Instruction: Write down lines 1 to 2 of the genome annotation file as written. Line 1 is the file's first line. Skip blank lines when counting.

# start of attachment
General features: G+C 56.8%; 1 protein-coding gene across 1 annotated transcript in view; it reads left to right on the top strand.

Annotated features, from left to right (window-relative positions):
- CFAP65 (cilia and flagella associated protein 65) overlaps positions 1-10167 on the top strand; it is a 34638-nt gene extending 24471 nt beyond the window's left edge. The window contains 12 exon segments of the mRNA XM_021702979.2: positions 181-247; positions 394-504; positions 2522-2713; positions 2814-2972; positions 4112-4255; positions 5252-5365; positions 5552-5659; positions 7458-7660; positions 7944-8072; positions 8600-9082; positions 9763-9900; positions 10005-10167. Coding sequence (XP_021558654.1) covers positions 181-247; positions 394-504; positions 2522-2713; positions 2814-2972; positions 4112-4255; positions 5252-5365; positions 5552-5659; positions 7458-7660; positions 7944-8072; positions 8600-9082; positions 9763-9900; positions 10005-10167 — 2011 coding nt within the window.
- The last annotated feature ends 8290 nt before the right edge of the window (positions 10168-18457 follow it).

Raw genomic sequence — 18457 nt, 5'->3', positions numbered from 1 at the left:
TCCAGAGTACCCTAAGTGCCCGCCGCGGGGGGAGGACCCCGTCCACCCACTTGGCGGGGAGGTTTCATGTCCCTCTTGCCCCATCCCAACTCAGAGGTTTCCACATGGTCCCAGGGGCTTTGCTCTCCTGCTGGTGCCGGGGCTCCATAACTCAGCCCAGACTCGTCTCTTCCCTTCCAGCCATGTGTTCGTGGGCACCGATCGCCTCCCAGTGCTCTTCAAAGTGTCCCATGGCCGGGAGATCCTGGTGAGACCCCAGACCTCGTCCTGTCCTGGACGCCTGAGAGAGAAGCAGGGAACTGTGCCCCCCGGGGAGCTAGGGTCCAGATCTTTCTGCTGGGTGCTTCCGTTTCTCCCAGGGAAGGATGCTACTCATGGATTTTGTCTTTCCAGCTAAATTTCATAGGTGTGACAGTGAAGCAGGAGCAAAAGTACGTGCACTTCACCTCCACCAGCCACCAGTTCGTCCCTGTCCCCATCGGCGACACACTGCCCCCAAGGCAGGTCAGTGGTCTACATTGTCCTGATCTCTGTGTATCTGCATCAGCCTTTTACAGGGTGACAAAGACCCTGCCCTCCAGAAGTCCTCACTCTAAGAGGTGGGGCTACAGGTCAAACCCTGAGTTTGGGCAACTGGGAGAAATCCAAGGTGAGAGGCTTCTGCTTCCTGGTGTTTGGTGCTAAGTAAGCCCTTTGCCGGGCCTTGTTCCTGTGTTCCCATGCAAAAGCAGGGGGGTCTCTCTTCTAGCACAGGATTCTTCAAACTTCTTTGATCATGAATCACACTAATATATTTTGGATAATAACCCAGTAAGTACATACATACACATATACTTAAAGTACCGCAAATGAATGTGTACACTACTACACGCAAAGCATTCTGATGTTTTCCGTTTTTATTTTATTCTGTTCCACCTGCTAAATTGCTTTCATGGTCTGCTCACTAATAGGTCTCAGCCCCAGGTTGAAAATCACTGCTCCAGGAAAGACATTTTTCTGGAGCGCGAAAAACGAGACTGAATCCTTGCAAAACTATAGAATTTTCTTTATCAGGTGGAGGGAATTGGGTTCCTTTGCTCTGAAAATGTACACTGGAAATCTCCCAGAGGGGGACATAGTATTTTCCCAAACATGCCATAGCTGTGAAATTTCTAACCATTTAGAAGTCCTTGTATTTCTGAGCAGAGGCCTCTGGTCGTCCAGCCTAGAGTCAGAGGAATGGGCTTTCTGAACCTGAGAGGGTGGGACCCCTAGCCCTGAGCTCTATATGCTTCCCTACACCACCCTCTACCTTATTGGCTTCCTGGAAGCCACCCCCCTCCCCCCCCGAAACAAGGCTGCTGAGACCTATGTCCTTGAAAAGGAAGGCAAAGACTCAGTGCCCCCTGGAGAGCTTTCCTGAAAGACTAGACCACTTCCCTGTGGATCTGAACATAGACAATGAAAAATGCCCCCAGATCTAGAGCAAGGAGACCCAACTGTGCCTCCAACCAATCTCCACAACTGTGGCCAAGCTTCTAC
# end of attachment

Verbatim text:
General features: G+C 56.8%; 1 protein-coding gene across 1 annotated transcript in view; it reads left to right on the top strand.

Annotated features, from left to right (window-relative positions):